The film is intended to be a partner and criticism of Al Gore’s An Inconvenient Truth, the documentary which brought the concept of global warming to the forefront of society.
The main conclusion of this film is that the livestock industry is the world’s largest contributor to greenhouse gas emissions, and includes interviews with several experts, former ranchers and livestock workers, and heads of organizations like PETA and the Humane Society of the United States.
Vegan Health & Weight Loss Documentaries
While there is a vast amount of conflicting information out there, there is a clear body of evidence that bowel and stomach cancer is more common among those who eat the reddest meat and processed meat.
Alongside animal rights and the environmental impact of animal products, personal health is a third reason why many people choose to explore a plant-based lifestyle.
The following documentaries explore the effects of a vegan lifestyle on all aspects of health, such as obesity, cancer risk, the prevalence of heart disease, and other medical issues.
If you’re looking to a plant-based diet for personal health, choose any one – or all! – of the following documentaries for your next viewing party.
Forks Over Knives is a documentary that advocates a low-fat, whole food, plant-based diet as a means of preventing or reversing chronic diseases like diabetes, obesity, and heart disease.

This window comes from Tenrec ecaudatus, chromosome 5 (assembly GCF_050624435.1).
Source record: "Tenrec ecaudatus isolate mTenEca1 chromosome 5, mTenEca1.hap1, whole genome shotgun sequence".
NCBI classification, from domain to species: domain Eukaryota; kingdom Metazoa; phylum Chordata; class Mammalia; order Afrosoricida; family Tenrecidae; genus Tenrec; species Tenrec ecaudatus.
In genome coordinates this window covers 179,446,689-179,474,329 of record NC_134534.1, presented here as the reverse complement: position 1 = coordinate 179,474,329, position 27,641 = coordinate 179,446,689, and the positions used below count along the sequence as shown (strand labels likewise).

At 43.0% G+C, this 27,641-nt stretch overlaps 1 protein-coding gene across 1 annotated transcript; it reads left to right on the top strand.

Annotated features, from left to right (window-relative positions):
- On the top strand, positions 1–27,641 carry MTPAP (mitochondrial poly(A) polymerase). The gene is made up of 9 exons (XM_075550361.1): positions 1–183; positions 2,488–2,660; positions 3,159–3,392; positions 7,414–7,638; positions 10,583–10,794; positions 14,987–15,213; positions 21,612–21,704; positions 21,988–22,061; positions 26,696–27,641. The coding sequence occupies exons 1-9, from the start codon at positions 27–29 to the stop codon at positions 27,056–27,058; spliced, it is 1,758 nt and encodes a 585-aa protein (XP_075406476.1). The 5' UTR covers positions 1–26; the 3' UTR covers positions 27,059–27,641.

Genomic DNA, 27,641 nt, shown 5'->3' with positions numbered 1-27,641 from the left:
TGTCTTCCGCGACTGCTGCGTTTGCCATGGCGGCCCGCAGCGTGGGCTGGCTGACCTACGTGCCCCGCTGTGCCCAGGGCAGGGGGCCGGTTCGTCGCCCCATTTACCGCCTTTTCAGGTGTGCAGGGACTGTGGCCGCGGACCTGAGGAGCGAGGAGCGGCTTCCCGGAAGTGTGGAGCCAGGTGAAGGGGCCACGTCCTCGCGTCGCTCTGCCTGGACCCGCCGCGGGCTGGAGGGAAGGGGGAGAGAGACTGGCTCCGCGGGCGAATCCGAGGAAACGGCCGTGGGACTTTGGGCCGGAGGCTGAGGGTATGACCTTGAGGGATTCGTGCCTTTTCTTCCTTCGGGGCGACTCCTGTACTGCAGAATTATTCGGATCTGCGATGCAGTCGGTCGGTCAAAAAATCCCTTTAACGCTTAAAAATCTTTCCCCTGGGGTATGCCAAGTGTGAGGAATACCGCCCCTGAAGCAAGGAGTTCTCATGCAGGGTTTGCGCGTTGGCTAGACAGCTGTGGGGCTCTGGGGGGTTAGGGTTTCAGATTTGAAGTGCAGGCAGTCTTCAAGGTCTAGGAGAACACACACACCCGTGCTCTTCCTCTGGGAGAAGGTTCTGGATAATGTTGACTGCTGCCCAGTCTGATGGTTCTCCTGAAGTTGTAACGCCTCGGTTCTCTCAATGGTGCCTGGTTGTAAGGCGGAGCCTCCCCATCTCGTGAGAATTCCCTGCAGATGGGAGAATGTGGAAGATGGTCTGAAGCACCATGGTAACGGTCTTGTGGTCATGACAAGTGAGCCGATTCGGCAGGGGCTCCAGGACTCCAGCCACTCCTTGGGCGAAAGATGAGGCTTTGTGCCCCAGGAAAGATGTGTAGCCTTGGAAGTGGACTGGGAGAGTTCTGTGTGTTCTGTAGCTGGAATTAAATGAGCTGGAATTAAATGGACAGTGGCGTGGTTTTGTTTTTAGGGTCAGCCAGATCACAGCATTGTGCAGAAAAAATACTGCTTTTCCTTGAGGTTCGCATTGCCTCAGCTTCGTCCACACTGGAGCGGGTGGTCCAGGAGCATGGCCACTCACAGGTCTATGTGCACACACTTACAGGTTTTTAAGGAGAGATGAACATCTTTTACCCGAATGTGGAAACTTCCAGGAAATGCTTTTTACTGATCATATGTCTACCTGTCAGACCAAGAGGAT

While it shares the pillar of plant-based eating with veganism, Forks Over Knives also suggests that all processed foods and oils should be avoided.
The film examines the careers of American physical Caldwell Esselstyn and Professor of Nutritional Biochemistry T. Colin Campbell to make their claims about a plant-based diet’s effect on disease.
The film also provides an overview of the two-decade study that led to the book The China Study, in which Campbell suggests that coronary artery disease, diabetes, obesity, and cancer can be linked to the Western diet of processed and animal-based foods like meat and dairy.
The documentary is extremely factual and informative, which can be both a blessing and a curse depending on the audience.
Many viewers find it helpful and inspiring in dealing with their own illness, but reviewers also note that the film is very heavy on fact, and could use help from some charisma or humor to keep viewers captivated.
If you’re interested in the science behind a plant-based diet’s effect on health, this documentary will be a good pick for you.
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A bit less science-heavy and easier to watch in one sitting, Fat, Sick & Nearly Dead follows the 60-day journey of Australian Joe Cross as he turns to juice fasting to reverse his plethora of health problems under the supervision of Dr. Joel Fuhrman.
During his experiment, Cross dropped 100 pounds and discontinued use of all medications he was taking previously.